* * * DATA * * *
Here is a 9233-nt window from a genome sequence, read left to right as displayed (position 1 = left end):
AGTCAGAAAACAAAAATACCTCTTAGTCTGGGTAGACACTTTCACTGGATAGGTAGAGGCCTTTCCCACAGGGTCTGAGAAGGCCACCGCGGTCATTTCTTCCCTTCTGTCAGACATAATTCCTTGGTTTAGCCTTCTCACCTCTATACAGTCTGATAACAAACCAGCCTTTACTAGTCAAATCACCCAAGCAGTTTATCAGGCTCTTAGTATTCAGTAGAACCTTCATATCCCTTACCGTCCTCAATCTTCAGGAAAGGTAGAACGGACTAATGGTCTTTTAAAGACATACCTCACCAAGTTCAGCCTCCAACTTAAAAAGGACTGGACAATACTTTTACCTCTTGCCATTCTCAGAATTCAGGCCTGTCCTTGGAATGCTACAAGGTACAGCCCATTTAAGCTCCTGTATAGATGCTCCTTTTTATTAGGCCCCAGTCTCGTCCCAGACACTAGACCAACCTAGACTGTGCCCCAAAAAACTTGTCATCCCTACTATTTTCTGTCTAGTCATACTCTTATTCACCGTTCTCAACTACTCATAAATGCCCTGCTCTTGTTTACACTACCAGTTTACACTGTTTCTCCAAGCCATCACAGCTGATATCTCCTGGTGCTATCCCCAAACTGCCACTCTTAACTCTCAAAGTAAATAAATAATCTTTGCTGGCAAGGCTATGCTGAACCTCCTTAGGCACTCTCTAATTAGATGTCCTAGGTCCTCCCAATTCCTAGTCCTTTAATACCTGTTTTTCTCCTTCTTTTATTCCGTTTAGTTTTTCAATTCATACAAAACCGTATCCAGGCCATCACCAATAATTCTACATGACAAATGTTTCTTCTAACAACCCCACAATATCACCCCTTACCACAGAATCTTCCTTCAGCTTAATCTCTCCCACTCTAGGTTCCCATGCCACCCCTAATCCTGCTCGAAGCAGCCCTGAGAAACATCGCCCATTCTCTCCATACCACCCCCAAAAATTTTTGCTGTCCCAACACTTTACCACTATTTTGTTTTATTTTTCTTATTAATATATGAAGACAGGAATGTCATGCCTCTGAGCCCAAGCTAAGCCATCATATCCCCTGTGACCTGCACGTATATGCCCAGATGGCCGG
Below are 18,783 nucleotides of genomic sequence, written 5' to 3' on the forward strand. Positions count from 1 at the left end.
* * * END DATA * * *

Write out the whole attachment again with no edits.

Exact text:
Here is a 9233-nt window from a genome sequence, read left to right as displayed (position 1 = left end):
AGTCAGAAAACAAAAATACCTCTTAGTCTGGGTAGACACTTTCACTGGATAGGTAGAGGCCTTTCCCACAGGGTCTGAGAAGGCCACCGCGGTCATTTCTTCCCTTCTGTCAGACATAATTCCTTGGTTTAGCCTTCTCACCTCTATACAGTCTGATAACAAACCAGCCTTTACTAGTCAAATCACCCAAGCAGTTTATCAGGCTCTTAGTATTCAGTAGAACCTTCATATCCCTTACCGTCCTCAATCTTCAGGAAAGGTAGAACGGACTAATGGTCTTTTAAAGACATACCTCACCAAGTTCAGCCTCCAACTTAAAAAGGACTGGACAATACTTTTACCTCTTGCCATTCTCAGAATTCAGGCCTGTCCTTGGAATGCTACAAGGTACAGCCCATTTAAGCTCCTGTATAGATGCTCCTTTTTATTAGGCCCCAGTCTCGTCCCAGACACTAGACCAACCTAGACTGTGCCCCAAAAAACTTGTCATCCCTACTATTTTCTGTCTAGTCATACTCTTATTCACCGTTCTCAACTACTCATAAATGCCCTGCTCTTGTTTACACTACCAGTTTACACTGTTTCTCCAAGCCATCACAGCTGATATCTCCTGGTGCTATCCCCAAACTGCCACTCTTAACTCTCAAAGTAAATAAATAATCTTTGCTGGCAAGGCTATGCTGAACCTCCTTAGGCACTCTCTAATTAGATGTCCTAGGTCCTCCCAATTCCTAGTCCTTTAATACCTGTTTTTCTCCTTCTTTTATTCCGTTTAGTTTTTCAATTCATACAAAACCGTATCCAGGCCATCACCAATAATTCTACATGACAAATGTTTCTTCTAACAACCCCACAATATCACCCCTTACCACAGAATCTTCCTTCAGCTTAATCTCTCCCACTCTAGGTTCCCATGCCACCCCTAATCCTGCTCGAAGCAGCCCTGAGAAACATCGCCCATTCTCTCCATACCACCCCCAAAAATTTTTGCTGTCCCAACACTTTACCACTATTTTGTTTTATTTTTCTTATTAATATATGAAGACAGGAATGTCATGCCTCTGAGCCCAAGCTAAGCCATCATATCCCCTGTGACCTGCACGTATATGCCCAGATGGCCGG
Below are 18,783 nucleotides of genomic sequence, written 5' to 3' on the forward strand. Positions count from 1 at the left end.